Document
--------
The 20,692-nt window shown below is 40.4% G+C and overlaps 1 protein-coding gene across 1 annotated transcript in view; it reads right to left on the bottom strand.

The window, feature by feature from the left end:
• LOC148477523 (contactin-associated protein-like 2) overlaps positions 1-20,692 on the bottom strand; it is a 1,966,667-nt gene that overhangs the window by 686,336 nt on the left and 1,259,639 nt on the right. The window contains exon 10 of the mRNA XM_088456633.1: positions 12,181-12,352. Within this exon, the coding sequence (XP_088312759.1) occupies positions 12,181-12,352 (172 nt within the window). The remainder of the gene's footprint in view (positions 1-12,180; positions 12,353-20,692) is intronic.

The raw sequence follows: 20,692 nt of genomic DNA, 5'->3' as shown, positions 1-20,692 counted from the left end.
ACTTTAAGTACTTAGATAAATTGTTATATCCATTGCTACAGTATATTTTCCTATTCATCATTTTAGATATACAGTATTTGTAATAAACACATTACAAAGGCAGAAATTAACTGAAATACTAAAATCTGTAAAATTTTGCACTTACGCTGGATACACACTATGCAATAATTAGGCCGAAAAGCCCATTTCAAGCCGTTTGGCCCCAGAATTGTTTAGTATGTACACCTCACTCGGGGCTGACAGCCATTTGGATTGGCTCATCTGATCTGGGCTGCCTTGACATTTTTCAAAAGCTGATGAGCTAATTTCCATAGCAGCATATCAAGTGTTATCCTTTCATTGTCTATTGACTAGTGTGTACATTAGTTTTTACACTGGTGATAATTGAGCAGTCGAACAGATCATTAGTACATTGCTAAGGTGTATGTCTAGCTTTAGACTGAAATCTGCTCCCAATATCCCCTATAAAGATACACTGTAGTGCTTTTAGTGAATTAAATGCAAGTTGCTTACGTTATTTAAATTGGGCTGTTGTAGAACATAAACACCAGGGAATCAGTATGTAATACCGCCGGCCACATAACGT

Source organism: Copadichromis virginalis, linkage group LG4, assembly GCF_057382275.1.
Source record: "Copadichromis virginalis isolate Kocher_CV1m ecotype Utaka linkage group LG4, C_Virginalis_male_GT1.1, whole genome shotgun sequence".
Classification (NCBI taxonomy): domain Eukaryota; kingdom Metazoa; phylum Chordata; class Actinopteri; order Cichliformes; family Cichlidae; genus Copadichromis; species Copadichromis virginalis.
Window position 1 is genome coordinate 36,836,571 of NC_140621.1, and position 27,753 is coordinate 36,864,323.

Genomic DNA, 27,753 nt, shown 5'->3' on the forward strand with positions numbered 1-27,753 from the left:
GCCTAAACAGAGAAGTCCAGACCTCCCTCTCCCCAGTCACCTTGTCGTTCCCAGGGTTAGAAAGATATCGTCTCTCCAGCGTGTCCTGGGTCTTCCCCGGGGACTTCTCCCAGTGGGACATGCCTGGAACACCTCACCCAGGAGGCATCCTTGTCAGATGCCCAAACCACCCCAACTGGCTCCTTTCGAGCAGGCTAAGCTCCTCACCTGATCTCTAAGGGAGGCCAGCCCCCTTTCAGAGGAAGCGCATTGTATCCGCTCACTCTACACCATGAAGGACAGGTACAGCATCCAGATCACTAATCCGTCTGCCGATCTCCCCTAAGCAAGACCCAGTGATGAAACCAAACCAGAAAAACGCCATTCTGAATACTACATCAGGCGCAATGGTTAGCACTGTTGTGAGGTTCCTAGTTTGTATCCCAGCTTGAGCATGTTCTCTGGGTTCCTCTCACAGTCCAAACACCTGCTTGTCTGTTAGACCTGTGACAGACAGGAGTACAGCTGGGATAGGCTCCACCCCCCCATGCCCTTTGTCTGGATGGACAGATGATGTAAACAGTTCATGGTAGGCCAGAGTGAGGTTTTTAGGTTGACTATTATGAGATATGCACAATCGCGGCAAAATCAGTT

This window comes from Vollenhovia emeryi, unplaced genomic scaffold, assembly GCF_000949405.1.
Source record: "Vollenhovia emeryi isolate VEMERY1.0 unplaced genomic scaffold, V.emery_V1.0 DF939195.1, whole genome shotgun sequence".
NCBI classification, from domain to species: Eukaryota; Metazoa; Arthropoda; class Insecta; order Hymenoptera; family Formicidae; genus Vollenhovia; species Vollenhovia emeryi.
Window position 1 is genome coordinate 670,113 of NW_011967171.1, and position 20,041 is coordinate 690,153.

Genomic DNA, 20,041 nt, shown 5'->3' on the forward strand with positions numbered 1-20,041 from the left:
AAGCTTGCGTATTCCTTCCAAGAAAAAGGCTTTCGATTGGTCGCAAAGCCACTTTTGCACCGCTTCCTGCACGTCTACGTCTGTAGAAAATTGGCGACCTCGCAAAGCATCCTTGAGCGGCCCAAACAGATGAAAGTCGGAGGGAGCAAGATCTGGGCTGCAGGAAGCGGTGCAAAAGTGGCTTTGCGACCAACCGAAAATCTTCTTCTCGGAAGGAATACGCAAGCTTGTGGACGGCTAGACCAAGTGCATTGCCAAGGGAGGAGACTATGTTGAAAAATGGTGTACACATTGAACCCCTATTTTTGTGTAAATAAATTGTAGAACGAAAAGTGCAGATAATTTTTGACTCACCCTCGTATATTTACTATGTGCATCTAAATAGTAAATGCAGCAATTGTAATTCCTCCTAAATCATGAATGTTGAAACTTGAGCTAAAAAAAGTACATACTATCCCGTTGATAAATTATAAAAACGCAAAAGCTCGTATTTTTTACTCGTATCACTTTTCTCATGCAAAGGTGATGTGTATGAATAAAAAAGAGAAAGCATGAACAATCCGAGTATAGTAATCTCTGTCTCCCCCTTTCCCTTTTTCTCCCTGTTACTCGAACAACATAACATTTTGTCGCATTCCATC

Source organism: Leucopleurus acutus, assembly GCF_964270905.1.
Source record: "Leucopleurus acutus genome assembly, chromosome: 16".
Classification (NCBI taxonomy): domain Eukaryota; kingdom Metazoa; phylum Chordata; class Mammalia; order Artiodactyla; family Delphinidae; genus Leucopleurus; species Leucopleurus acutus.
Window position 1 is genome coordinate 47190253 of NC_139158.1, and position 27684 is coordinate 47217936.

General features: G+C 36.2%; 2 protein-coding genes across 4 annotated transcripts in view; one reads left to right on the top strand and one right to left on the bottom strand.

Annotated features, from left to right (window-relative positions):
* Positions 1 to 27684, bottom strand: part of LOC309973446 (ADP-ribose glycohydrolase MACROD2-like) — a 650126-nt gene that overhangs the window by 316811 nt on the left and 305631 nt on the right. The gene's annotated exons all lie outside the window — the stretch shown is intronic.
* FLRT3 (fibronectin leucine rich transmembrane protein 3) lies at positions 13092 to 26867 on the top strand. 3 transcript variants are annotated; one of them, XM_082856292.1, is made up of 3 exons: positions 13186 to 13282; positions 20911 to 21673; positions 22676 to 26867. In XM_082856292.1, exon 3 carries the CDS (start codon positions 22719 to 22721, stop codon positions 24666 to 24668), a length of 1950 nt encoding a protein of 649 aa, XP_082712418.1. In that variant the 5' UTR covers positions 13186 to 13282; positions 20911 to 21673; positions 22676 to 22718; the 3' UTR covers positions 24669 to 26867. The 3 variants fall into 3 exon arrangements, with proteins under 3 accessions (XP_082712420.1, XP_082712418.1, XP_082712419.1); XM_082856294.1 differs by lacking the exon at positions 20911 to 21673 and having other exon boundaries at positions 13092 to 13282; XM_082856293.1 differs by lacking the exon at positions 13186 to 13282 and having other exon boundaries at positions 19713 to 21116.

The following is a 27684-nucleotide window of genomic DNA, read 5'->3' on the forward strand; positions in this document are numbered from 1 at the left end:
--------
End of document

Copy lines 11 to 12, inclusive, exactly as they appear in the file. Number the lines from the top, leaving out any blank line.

GCCTAAACAGAGAAGTCCAGACCTCCCTCTCCCCAGTCACCTTGTCGTTCCCAGGGTTAGAAAGATATCGTCTCTCCAGCGTGTCCTGGGTCTTCCCCGGGGACTTCTCCCAGTGGGACATGCCTGGAACACCTCACCCAGGAGGCATCCTTGTCAGATGCCCAAACCACCCCAACTGGCTCCTTTCGAGCAGGCTAAGCTCCTCACCTGATCTCTAAGGGAGGCCAGCCCCCTTTCAGAGGAAGCGCATTGTATCCGCTCACTCTACACCATGAAGGACAGGTACAGCATCCAGATCACTAATCCGTCTGCCGATCTCCCCTAAGCAAGACCCAGTGATGAAACCAAACCAGAAAAACGCCATTCTGAATACTACATCAGGCGCAATGGTTAGCACTGTTGTGAGGTTCCTAGTTTGTATCCCAGCTTGAGCATGTTCTCTGGGTTCCTCTCACAGTCCAAACACCTGCTTGTCTGTTAGACCTGTGACAGACAGGAGTACAGCTGGGATAGGCTCCACCCCCCCATGCCCTTTGTCTGGATGGACAGATGATGTAAACAGTTCATGGTAGGCCAGAGTGAGGTTTTTAGGTTGACTATTATGAGATATGCACAATCGCGGCAAAATCAGTT

This window comes from Vollenhovia emeryi, unplaced genomic scaffold, assembly GCF_000949405.1.